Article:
Paraguay has launched the biggest operation against cocaine trafficking and money laundering in its history, unleashing a scandal that has forced the resignation of several politicians, amid growing international alarm about the country’s crucial role in the transatlantic cocaine trade.
Operation A Ultranza PY started on February 22, targeting a criminal network linked to more than 16 tons of cocaine seized in Europe, including an 11-ton seizure in the port of Antwerp in April 2021, and a further 4.7 tons in Paraguay. The operation concluded a 27-month investigation involving the US Drug Enforcement Administration (DEA), Europol, Paraguay’s National Anti-Drug Secretariat (SENAD) and Attorney General’s Office and Uruguay’s Interior Ministry.
During the first week of the operation, Paraguayan authorities conducted more than 40 raids on properties allegedly used for trafficking logistics and money laundering, seeking to execute some hundred search and seizure warrants, and 43 arrest warrants.
To date, over $100 million of assets have been seized, and 24 people charged with crimes of drug trafficking, criminal association and money laundering, of whom seven have been detained.
In a press conference, Paraguayan authorities said the network had a sophisticated system to bring cocaine from Bolivia to Paraguay and then onto Argentina and Uruguay, from where they were shipped to Europe. First, it was loaded onto clandestine flights from Bolivia, which landed on airstrips in the Cabrera-Timane natural reserve in northern Paraguay. The drugs were then flown to ranches in the Presidente Hayes department, then trucked to properties belonging to the network in the Central department, where they were stored prior to dispatch.
The cocaine was shipped to Europe in containers belonging to front companies, which left from the river port of Villeta, south of the capital Asunción. The shipments moved along the Paraná River to reach the Atlantic, passing through Argentina and Uruguay.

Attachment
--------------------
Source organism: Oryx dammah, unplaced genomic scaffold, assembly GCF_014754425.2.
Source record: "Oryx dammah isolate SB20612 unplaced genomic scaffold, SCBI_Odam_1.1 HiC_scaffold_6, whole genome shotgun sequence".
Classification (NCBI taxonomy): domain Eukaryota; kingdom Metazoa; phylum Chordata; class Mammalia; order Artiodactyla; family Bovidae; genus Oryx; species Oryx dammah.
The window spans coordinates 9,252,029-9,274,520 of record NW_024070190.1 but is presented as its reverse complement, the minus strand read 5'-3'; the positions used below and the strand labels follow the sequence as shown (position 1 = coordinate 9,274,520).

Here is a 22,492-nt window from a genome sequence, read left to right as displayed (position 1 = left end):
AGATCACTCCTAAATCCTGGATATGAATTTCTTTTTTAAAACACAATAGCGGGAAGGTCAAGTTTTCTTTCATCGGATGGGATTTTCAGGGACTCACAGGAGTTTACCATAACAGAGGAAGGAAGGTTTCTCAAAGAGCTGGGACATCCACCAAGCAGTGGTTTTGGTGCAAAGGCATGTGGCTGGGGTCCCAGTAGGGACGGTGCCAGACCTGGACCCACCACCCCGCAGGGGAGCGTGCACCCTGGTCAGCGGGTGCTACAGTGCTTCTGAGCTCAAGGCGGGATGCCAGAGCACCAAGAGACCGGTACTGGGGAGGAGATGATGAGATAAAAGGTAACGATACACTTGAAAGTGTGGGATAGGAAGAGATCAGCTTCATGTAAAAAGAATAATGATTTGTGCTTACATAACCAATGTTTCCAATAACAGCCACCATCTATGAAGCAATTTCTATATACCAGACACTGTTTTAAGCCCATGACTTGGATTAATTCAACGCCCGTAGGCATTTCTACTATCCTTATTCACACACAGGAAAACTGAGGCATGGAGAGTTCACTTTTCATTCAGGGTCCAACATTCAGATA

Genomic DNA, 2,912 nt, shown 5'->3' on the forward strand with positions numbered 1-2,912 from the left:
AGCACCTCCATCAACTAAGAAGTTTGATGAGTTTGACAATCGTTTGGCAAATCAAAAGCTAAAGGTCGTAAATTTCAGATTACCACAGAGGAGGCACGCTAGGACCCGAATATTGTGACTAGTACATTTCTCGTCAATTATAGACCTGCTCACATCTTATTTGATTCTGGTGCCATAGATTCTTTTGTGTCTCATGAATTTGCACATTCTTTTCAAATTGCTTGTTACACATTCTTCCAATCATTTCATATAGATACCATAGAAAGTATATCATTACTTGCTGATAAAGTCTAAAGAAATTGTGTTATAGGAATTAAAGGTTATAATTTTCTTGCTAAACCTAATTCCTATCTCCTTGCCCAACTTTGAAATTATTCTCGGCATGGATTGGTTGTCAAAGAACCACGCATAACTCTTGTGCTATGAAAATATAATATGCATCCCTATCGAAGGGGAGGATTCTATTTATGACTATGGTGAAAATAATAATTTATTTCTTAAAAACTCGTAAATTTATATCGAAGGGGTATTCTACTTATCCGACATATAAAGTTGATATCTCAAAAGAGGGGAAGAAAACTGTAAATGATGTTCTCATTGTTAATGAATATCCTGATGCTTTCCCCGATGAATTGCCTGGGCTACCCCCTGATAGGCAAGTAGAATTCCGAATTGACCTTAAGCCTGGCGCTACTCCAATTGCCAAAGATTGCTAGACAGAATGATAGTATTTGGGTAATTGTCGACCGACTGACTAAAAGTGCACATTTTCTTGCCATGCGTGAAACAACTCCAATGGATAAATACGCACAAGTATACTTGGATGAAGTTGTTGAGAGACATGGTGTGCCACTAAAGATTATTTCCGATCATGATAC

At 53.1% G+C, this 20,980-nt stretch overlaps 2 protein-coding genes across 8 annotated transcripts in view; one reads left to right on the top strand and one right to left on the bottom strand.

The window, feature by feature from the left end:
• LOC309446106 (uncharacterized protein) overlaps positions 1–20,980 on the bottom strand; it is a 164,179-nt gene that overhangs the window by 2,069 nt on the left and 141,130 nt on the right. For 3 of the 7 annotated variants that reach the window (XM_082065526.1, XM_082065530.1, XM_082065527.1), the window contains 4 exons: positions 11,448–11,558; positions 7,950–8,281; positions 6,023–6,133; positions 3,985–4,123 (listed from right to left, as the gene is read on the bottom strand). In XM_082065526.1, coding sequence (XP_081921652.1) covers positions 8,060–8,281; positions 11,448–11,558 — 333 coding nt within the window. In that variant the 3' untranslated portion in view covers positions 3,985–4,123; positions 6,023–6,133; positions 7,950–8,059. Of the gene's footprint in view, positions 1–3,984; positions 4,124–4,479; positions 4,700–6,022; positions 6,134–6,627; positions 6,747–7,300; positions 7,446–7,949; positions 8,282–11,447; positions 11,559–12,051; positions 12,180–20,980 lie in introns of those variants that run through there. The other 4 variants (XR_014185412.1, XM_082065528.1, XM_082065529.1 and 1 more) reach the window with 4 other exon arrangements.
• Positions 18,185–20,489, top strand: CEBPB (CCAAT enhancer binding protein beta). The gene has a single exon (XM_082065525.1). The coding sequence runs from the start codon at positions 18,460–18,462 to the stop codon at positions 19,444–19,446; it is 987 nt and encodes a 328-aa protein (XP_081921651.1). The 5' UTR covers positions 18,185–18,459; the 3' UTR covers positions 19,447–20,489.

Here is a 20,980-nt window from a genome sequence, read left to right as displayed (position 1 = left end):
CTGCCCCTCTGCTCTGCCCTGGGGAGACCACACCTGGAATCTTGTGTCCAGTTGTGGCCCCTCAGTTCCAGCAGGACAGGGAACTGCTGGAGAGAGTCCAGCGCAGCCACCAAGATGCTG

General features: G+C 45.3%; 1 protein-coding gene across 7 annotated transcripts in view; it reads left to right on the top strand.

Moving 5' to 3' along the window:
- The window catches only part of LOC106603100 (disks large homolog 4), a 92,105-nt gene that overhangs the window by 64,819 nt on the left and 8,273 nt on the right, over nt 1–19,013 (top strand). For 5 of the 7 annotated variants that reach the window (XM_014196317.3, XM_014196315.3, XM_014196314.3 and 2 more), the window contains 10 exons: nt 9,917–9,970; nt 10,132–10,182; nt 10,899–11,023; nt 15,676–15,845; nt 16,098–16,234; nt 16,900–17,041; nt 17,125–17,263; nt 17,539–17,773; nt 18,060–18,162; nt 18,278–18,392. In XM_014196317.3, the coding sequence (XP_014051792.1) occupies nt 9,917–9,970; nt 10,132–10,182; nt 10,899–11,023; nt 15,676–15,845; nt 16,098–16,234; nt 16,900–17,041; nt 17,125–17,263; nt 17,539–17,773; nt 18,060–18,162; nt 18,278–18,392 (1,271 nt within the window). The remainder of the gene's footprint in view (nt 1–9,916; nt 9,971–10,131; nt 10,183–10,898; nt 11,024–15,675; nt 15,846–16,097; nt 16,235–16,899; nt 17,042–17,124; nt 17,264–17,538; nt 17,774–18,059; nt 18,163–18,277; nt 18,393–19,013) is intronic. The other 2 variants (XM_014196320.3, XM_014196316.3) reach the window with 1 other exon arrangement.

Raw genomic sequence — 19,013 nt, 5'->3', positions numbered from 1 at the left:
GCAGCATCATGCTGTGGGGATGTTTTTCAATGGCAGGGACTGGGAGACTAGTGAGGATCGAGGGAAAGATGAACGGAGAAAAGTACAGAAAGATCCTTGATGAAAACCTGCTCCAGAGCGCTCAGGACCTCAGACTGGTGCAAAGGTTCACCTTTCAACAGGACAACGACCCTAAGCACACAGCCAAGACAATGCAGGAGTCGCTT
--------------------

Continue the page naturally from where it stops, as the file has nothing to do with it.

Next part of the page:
Profits were repatriated using the Token system, which uses an identifier code to make secure international transfers, and passed through accounts in multiple countries to conceal their origin. They were then laundered through a range of businesses in Paraguay, including high-profile martial arts tournaments, luxury properties, and even churches.
Scandal Shakes Paraguay’s Elites
Paraguay’s Attorney General’s Office has identified three main branches of the network, according to Telefuturo. All have ties to figures in the rival wings of Paraguay’s ruling Colorado Party.
The leadership of the network was allegedly headed by Sebastián Marset Cabrera, a 30-year-old musician, concert promoter and footballer from Uruguay. Prosecutors claim that Marset was responsible for facilitating contacts between Bolivian cocaine suppliers and Paraguayan and international drug trafficking groups.
In 2013, Marset was jailed for five years in Uruguay, after confessing to being the intended recipient of 450 kilograms of marijuana, seized in 2012 from a plane piloted by Juan Domingo Viveros Cartes, uncle of Paraguay’s then president, Horacio Cartes.
On release, Marset left Uruguay and traveled round Central America, Paraguay and Bolivia, where investigators believe he built relationships with international drug trafficking organizations. In September 2021, he was detained for carrying a fake Paraguayan passport in Dubai, where he is currently under house arrest.
The network’s logistics branch was allegedly headed by Miguel Angel Insfrán Galeano, who coordinated the transport, storage and dispatch of cocaine in Paraguay. For this, he worked with several other members of the Insfrán family, including José Insfrán, founder and self-proclaimed pastor of the Centro de Avivamiento church, which he allegedly used to launder drug profits. Both Miguel Angel and José remain at large.
José Insfrán is a former pre-candidate for the governorate of Canindeyú and has been photographed in events alongside high-profile politicians, including congressman Juan Carlos Ozorio, who was a regular attender of his church, according to ABC. On March 2, Ozorio was arrested after journalist Alfredo Guachiré published recordings appearing to show him speaking with Oscar Agustín Sanabria – a leader of Brazil’s Red Command (Comando Vermelho), detained by the SENAD in a separate drug trafficking case in April 2021.
Ozorio admitted being close to José Insfrán, but denied having a business relationship with him, or speaking with Sanabria.